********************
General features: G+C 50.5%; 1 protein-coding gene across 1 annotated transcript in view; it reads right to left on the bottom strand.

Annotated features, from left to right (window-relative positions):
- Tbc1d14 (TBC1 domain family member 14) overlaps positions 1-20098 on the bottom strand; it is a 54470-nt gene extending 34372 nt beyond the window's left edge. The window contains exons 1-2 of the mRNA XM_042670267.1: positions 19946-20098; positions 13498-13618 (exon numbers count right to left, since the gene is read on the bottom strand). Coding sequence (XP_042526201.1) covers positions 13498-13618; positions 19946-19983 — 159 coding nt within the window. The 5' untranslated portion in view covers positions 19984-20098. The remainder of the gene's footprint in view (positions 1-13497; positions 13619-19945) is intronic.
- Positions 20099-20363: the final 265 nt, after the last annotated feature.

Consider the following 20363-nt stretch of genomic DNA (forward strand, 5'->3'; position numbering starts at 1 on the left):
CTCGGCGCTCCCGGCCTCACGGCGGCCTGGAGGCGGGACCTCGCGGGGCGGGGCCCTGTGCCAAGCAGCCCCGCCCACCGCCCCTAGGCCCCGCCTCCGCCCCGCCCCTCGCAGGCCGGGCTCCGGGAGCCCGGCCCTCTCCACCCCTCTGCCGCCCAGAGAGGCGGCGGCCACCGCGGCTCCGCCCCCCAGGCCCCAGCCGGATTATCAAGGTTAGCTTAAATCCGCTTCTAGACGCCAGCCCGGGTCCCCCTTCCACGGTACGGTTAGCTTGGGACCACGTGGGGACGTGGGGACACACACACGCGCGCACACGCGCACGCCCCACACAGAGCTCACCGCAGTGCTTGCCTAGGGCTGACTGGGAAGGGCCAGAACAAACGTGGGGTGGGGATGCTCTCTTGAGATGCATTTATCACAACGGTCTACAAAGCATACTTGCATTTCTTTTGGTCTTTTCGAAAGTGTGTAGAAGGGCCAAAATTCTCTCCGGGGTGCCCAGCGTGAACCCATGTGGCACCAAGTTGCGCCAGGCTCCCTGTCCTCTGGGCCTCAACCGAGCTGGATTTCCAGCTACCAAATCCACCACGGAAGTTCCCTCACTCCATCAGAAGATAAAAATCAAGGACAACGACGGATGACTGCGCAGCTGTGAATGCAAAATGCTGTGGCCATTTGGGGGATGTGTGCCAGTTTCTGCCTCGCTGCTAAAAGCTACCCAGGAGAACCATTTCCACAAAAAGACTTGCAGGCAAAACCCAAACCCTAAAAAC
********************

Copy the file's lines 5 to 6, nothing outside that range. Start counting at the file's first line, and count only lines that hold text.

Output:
Consider the following 20363-nt stretch of genomic DNA (forward strand, 5'->3'; position numbering starts at 1 on the left):
CTCGGCGCTCCCGGCCTCACGGCGGCCTGGAGGCGGGACCTCGCGGGGCGGGGCCCTGTGCCAAGCAGCCCCGCCCACCGCCCCTAGGCCCCGCCTCCGCCCCGCCCCTCGCAGGCCGGGCTCCGGGAGCCCGGCCCTCTCCACCCCTCTGCCGCCCAGAGAGGCGGCGGCCACCGCGGCTCCGCCCCCCAGGCCCCAGCCGGATTATCAAGGTTAGCTTAAATCCGCTTCTAGACGCCAGCCCGGGTCCCCCTTCCACGGTACGGTTAGCTTGGGACCACGTGGGGACGTGGGGACACACACACGCGCGCACACGCGCACGCCCCACACAGAGCTCACCGCAGTGCTTGCCTAGGGCTGACTGGGAAGGGCCAGAACAAACGTGGGGTGGGGATGCTCTCTTGAGATGCATTTATCACAACGGTCTACAAAGCATACTTGCATTTCTTTTGGTCTTTTCGAAAGTGTGTAGAAGGGCCAAAATTCTCTCCGGGGTGCCCAGCGTGAACCCATGTGGCACCAAGTTGCGCCAGGCTCCCTGTCCTCTGGGCCTCAACCGAGCTGGATTTCCAGCTACCAAATCCACCACGGAAGTTCCCTCACTCCATCAGAAGATAAAAATCAAGGACAACGACGGATGACTGCGCAGCTGTGAATGCAAAATGCTGTGGCCATTTGGGGGATGTGTGCCAGTTTCTGCCTCGCTGCTAAAAGCTACCCAGGAGAACCATTTCCACAAAAAGACTTGCAGGCAAAACCCAAACCCTAAAAAC